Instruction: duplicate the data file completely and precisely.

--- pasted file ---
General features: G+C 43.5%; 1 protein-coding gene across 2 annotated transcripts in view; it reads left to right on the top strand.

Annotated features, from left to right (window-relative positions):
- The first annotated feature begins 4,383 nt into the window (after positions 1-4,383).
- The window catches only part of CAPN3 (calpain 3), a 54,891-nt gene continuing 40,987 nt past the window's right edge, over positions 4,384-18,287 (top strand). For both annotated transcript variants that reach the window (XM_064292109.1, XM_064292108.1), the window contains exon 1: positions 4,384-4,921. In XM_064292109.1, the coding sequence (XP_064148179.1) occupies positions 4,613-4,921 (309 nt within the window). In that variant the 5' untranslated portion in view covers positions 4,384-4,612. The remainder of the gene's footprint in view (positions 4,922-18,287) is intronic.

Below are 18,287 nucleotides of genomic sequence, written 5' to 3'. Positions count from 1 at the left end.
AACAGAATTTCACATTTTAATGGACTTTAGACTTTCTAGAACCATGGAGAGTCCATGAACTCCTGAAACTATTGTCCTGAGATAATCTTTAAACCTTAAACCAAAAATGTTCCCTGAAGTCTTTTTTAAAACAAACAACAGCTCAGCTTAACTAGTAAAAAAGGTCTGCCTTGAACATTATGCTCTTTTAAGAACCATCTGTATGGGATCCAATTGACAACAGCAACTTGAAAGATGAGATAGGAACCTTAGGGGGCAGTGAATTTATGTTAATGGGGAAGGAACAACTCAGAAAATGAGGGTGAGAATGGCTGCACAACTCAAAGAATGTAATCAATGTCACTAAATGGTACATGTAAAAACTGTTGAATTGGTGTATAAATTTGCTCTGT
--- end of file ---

General features: G+C 43.5%; 1 protein-coding gene across 2 annotated transcripts in view; it reads left to right on the top strand.

Annotated features, from left to right (window-relative positions):
- The first annotated feature begins 4,383 nt into the window (after positions 1-4,383).
- The window catches only part of CAPN3 (calpain 3), a 54,891-nt gene continuing 40,987 nt past the window's right edge, over positions 4,384-18,287 (top strand). For both annotated transcript variants that reach the window (XM_064292109.1, XM_064292108.1), the window contains exon 1: positions 4,384-4,921. In XM_064292109.1, the coding sequence (XP_064148179.1) occupies positions 4,613-4,921 (309 nt within the window). In that variant the 5' untranslated portion in view covers positions 4,384-4,612. The remainder of the gene's footprint in view (positions 4,922-18,287) is intronic.

Below are 18,287 nucleotides of genomic sequence, written 5' to 3'. Positions count from 1 at the left end.
AACAGAATTTCACATTTTAATGGACTTTAGACTTTCTAGAACCATGGAGAGTCCATGAACTCCTGAAACTATTGTCCTGAGATAATCTTTAAACCTTAAACCAAAAATGTTCCCTGAAGTCTTTTTTAAAACAAACAACAGCTCAGCTTAACTAGTAAAAAAGGTCTGCCTTGAACATTATGCTCTTTTAAGAACCATCTGTATGGGATCCAATTGACAACAGCAACTTGAAAGATGAGATAGGAACCTTAGGGGGCAGTGAATTTATGTTAATGGGGAAGGAACAACTCAGAAAATGAGGGTGAGAATGGCTGCACAACTCAAAGAATGTAATCAATGTCACTAAATGGTACATGTAAAAACTGTTGAATTGGTGTATAAATTTGCTCTGT